The Stanford Emeriti Council provides an ongoing schedule of events for the Stanford Emeriti and their spouses/partners.
The 2019 -2020 Council Members:
Iris Litt (Chair), David Abernethy, Sandy Fetter, Chuck Holloway, Roberta Katz, Mike Kirst, Ray Levitt, Michele Marincovich, John Rickford, Susan Schofield, Dick Scott, George Springer, and Bill Stone.
All events are open to Emeriti Faculty, their spouses/partners and by invitation.
Our first talk in the series co-sponsored with the Stanford Center on Longevity will take place on February 19, 4:00 to 5:30 pm, in the Faculty Club Red Lounge. We will hear a presentation on Health Benefits Resources for Emeriti by Reggie Johnson, Director of the University Human Resources (UHR) Client Services Team, and Jane Lanning, Team Lead. The Client Services Team supports Stanford’s 18,000 active employees and 4,000 retirees. Reggie Johnson has an extensive background in customer service and process improvement and has worked in UHR for 18 years. This will be an opportunity to ask your questions and learn about the available resources and “where to go” when you need assistance with retiree health care benefits.
March: The David B. Abernethy Emeriti Lecture Series: “Autobiographical Reflections”
The second lecture in our David B. Abernethy Emeriti Lecture Series—Autobiographical Reflections will take place on Wednesday, March 18, 4:00 to 6:00 pm, in the Faculty Club Main Dining Room. The speaker is Arnold Rampersad, the Sara Hart Kimball Professor Emeritus in the Humanities in the Stanford Department of English. His lecture, entitled “In and Out of Stanford,” will be followed by a wine and hors d’oeuvres reception.
Educated first in his native Trinidad, Arnold Rampersad earned his university degrees at Bowling Green State University and Harvard. He has taught at the University of Virginia, Stanford University (from 1974 to 1983 and again from 1998 to 2011), Rutgers, Columbia, and Princeton. From 2003 to 2006 he also served as Senior H&S Associate Dean for the Humanities. As a pioneering biographer in the area of African American culture, he has published numerous books, including: The Art and Imagination of W.E.B. DuBois; the two-volume Life of Langston Hughes; Jackie Robinson: A Biography; and Ralph Ellison: A Biography. He is also co-author, with the late Arthur Ashe, of Days of Grace: A Memoir.
Among his honors are the National Book Critics Circle Award, the Anisfield-Wolf Award, Princeton’s Behrman Medal for Distinction in the Humanities, and in 2011 the National Humanities Medal. He has been a finalist for the Pulitzer Prize and the National Book Award, and he received a MacArthur Foundation Fellowship in 1991. An elected member of the American Philosophical Society and the American Academy of Arts & Sciences, he holds honorary doctorates from various universities, including Harvard, Yale, and Columbia.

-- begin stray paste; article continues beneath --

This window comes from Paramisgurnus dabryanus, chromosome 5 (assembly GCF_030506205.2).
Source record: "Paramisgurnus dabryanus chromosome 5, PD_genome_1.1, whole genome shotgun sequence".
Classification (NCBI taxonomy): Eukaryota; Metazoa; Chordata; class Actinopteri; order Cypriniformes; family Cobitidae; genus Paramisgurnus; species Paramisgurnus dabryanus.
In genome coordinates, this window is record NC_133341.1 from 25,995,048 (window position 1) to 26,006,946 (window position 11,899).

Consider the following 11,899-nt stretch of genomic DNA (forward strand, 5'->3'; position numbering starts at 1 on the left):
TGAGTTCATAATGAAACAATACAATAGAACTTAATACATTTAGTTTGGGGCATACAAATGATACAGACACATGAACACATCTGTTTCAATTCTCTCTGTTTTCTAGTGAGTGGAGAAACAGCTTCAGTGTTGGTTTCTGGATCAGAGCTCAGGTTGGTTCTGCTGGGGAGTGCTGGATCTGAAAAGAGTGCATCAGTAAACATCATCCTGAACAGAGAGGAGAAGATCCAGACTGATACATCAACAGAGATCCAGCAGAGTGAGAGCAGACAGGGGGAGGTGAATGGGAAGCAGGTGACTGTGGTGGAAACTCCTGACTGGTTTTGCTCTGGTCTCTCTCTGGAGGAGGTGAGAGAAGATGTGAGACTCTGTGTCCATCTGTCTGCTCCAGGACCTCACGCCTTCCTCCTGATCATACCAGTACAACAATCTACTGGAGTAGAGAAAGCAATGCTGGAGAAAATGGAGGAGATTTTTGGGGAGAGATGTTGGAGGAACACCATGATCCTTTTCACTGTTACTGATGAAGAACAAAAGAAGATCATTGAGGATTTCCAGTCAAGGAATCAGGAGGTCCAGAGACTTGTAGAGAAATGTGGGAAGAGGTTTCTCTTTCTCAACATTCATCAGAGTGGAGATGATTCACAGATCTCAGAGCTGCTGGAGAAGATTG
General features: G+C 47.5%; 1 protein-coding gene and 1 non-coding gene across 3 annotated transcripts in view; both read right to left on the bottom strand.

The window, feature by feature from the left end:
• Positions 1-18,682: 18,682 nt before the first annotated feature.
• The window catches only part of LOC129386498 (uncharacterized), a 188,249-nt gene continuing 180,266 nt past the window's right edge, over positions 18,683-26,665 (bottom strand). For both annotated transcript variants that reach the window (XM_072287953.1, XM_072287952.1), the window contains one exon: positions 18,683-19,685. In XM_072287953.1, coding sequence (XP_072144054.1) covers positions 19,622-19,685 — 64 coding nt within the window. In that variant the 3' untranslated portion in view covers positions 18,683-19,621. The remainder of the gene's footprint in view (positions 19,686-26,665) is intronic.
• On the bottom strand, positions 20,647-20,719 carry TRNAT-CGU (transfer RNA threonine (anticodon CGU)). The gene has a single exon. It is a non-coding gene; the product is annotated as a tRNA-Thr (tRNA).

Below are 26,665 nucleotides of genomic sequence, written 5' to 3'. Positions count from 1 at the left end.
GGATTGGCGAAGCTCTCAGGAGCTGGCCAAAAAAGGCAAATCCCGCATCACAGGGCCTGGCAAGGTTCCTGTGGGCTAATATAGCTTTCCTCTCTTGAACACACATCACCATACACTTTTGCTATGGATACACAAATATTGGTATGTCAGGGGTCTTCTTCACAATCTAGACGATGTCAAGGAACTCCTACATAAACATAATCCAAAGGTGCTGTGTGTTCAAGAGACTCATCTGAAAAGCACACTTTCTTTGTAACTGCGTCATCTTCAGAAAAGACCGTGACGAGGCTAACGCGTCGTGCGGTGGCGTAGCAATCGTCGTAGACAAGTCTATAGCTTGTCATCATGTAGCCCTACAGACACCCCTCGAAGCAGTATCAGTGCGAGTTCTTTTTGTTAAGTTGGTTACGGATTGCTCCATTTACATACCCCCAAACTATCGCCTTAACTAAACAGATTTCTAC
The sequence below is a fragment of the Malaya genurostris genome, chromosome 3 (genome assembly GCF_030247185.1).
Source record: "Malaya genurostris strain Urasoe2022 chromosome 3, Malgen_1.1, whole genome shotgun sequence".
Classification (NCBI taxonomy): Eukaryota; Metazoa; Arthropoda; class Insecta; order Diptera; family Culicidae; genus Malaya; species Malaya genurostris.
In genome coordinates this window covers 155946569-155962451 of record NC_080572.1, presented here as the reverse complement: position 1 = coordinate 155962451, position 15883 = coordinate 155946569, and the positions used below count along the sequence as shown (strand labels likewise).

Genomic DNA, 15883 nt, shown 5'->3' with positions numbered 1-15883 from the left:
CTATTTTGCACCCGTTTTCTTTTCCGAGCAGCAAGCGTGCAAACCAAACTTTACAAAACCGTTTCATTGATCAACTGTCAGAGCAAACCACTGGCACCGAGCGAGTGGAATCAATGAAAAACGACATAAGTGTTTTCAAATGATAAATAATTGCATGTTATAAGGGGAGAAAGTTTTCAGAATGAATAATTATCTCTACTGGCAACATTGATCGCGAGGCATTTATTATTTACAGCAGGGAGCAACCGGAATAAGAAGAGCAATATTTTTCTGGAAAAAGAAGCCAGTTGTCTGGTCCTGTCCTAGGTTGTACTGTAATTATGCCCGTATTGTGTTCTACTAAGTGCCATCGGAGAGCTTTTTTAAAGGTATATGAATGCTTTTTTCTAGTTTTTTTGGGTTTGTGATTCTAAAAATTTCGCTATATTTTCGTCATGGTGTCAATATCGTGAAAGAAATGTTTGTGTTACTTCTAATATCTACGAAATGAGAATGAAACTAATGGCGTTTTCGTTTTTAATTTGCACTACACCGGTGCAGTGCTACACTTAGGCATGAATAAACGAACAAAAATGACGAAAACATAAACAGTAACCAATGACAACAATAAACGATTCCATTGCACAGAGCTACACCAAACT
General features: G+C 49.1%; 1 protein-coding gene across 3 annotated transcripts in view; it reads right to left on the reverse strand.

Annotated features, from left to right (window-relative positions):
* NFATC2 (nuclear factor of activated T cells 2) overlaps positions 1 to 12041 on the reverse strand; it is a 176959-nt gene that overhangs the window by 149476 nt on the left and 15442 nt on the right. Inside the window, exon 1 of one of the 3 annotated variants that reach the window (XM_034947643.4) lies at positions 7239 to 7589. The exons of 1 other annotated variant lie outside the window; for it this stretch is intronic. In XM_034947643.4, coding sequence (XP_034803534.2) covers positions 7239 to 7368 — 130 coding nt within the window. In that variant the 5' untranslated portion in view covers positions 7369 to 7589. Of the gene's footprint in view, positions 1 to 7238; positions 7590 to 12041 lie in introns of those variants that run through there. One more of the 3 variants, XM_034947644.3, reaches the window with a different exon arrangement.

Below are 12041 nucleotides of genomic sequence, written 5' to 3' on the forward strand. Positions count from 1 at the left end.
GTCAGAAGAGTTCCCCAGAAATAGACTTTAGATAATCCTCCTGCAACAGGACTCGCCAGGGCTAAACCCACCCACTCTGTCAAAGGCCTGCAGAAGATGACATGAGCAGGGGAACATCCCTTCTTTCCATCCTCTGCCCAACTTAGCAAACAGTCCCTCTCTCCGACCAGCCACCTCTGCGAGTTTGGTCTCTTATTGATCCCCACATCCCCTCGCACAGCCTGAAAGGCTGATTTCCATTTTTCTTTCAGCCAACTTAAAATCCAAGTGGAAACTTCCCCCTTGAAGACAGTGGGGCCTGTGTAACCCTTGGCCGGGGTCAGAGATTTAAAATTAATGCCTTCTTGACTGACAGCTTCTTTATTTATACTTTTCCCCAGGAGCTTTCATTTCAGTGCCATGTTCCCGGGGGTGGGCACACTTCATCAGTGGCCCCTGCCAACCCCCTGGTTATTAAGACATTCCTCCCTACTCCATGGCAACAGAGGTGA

Professor Rampersad writes that “I would like to talk about the two eras that I lived through while at Stanford—the university that was and the university it became. I arrived as an assistant professor of English in 1974, rose to the rank of professor, but then decided that I had to go away. Why? I moved to New York. After declining an offer to return to Stanford in 1990, I finally came back in 1998. Why? I found a university to some extent the same as I had left it but also one significantly changed in crucial respects. Having taught at a number of schools, I was in a position to contrast Stanford as a community (its administration, faculty, students, and alumni) with a variety of other institutions. What conclusions did I draw? As Senior Associate Dean for the Humanities, how did I address the complex challenges facing the humanities, including those of leadership, morale, and integrity on a campus famed far more for its command of science than for its embrace of the humanities? Where has the ‘wind of freedom’ blown us?”
After each lecture series event, audio of the talk is uploaded to Stanford on iTunes U under the collection, Emeriti Council Autobiographical Reflections. They are available for download to the public for free.
Thursday, November 8, 2018. Reception preceded by talk by Irv Weissman, Professor of Pathology, Virginia and D.K. Ludwig Professor for Clinical Investigation in Cancer Research, Professor of Developmental Biology and, by courtesy, Biology.
Thursday, April 12, 2018. Talk by Ewart Thomas, Professor of Psychology, served as Chair of the Psychology Department, and as Dean of the School of Humanities and Sciences.
Thursday, May 30, 2013. Talk by William Miller, Co-Director of the Stanford Program on Regions of Innovation and Entrepreneurship (SPRIE) and Former Stanford Provost, Herbert Hoover Professor of Public and Private Management Emeritus, Professor of Computer Science Emeritus and Professor of Computer Science Emeritus on "Autobiographical Reflections."
Monday, February 25, 2013. Informal reception followed by talk by Hank Greely, the Deane F. and Kate Edelman Johnson Professor of Law, and Professor, by courtesy, of Genetics on "The Revolution in Neuroscience: Likely Effects on Society and on Law."
Thursday, March 21, 2013. Wine and cheese reception followed by talk by William J. Perry, Berberian Professor in the Department of Management Science and Engineering and Senior Fellow at the Freeman Spogli Institute for International Studies and the Hoover Institution on "A Journey to the Nuclear Brink."
The Council receives administrative support from the Office of Faculty Development. For more information, contact Melanie Rappa at 650-736-0384.